On finding something missing in the view. NEW WORK
14 August to 2 September 2017

  1. Life of dust
    2017
    collage
    ink and pencil
    250 x 250 mm
    $1,650
  2. The friend returns
    2017
    collage ink and pencil
    250 x 250 mm
    $1,650
  3. Ode to preservation
    2017
    collage
    ink and pencil
    250 x 250 mm
    $1,650
  4. Ode to rubble
    2017
    collage
    ink and pencil
    250 x 250 mm
    $1,650
  5. Ghost by the lake
    2017
    collage
    ink and pencil
    250 x 250 mm
    $1,650
  6. Carnival by the river
    2017
    collage
    ink and pencil
    295 x 295 mm
    $1,750
  7. The leavings
    2017
    collage
    ink and pencil
    265 x 265 mm
    $1,650
  8. The building remembered
    2017
    collage
    ink and pencil
    250 x 250 mm
    $1,650
  9. View from the clouds (with Sonny Shamrock in the valley)
    2017
    collage
    ink and pencil
    250 x 250 mm
    $1,650
  10. To the architect from the land
    2017
    collage
    ink and pencil
    250 x 250 mm
    $1,650
  11. Ghost of the architect
    2017
    collage
    ink and pencil
    265 x 265 mm
    $1,650
  12. On the lake (after Christian Morclay)
    2017
    collage
    ink and pencil
    265 x 265 mm
    $1,650
  13. The latitudes
    2017
    collage
    ink and pencil
    250 x 250 mm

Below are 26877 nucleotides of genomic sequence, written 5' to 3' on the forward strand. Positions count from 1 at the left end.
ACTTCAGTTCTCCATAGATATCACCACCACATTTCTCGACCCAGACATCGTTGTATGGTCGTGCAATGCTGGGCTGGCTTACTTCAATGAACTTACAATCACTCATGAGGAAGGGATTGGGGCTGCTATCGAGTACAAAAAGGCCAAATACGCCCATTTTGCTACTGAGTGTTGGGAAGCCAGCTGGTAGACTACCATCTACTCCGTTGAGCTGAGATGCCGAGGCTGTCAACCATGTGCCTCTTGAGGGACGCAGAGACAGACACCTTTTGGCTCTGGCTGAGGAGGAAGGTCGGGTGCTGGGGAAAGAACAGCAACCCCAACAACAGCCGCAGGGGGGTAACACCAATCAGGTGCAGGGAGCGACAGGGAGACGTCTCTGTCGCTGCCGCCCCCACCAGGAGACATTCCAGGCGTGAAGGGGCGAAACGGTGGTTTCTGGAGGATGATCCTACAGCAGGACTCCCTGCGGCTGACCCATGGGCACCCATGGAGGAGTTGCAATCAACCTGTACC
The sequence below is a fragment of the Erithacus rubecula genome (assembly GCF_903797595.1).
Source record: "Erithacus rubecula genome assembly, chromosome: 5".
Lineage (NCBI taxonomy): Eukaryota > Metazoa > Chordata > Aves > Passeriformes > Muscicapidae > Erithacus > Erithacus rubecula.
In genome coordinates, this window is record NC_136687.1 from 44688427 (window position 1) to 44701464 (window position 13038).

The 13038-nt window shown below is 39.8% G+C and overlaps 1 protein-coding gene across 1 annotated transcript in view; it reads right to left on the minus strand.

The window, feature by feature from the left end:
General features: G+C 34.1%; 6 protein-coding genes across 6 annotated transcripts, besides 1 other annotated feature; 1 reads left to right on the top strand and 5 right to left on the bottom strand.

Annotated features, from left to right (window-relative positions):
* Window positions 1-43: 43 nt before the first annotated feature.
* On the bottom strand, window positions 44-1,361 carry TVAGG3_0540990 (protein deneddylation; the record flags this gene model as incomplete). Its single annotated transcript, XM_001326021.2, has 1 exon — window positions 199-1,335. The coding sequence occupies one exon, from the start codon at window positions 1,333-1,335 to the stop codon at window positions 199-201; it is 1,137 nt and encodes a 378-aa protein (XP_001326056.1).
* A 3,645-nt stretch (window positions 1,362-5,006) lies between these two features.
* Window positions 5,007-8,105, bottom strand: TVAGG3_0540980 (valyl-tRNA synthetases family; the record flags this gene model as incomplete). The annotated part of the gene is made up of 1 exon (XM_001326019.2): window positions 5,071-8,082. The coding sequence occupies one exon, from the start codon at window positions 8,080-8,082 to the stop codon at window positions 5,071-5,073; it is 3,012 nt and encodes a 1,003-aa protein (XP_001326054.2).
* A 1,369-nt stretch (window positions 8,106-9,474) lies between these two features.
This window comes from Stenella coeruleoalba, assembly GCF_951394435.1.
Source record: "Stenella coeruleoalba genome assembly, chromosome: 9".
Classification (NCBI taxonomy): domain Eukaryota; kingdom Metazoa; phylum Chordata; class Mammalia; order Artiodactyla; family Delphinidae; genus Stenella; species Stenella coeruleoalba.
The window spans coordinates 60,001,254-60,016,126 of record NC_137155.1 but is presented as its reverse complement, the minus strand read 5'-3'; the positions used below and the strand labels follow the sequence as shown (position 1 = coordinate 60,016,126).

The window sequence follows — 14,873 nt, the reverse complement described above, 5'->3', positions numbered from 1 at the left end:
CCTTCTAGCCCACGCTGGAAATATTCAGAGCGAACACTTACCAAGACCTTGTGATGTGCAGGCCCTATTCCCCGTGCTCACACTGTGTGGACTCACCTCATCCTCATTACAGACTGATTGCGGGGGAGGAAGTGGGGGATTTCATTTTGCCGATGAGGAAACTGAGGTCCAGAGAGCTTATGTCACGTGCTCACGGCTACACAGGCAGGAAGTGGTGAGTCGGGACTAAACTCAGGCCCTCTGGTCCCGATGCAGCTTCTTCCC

$1,650
  14. Air and stone
    2017
    collage
    ink and pencil
    265 x 265 mm
    $1,650
  15. Two days of light, Aniwaniwa
    2017
    collage
    ink and pencil
    250 x 250 mm
    $1,650
  16. A dream of the lake
    2017
    collage
    ink and pencil
    175 x 145 mm
    $1,950

On finding something missing in the view is about architecture and demoli1on. In January this year I travelled with my brother Greg to Lake Waikaremoana to see what remained of the Aniwaniwa Visitor Centre. In September 2016 the demolition of the heritage-listed build had commenced. Designed by architect John Scott, the Visitor Centre was of incalculable significance, its unique design informed and profoundly enriched by the environment, culture and history of Te Urewera.

By January the site was fenced off to the public and almost barren, the Visitor Centre had been reduced to rubble, most of which had already been trucked away from the area. It was deeply saddening that such a taonga had been destroyed. Delving into the debris we gathered fragments of masonry and steel - a small gesture to preserve something material from the great building.

The images in this exhibition combine pencil, ink and collaged antique engravings, in addition some of the collected fragments from Aniwaniwa have been inked and impressed on each of the works - in effect, parts of the building have been printed onto these images.

The last of the rubble will be gone now and the site empty at Aniwaniwa. While John Scott's building might be missing in the view, its spirit remains and with much still to say to us - if we listen.

Brendan O'Brien
August
2017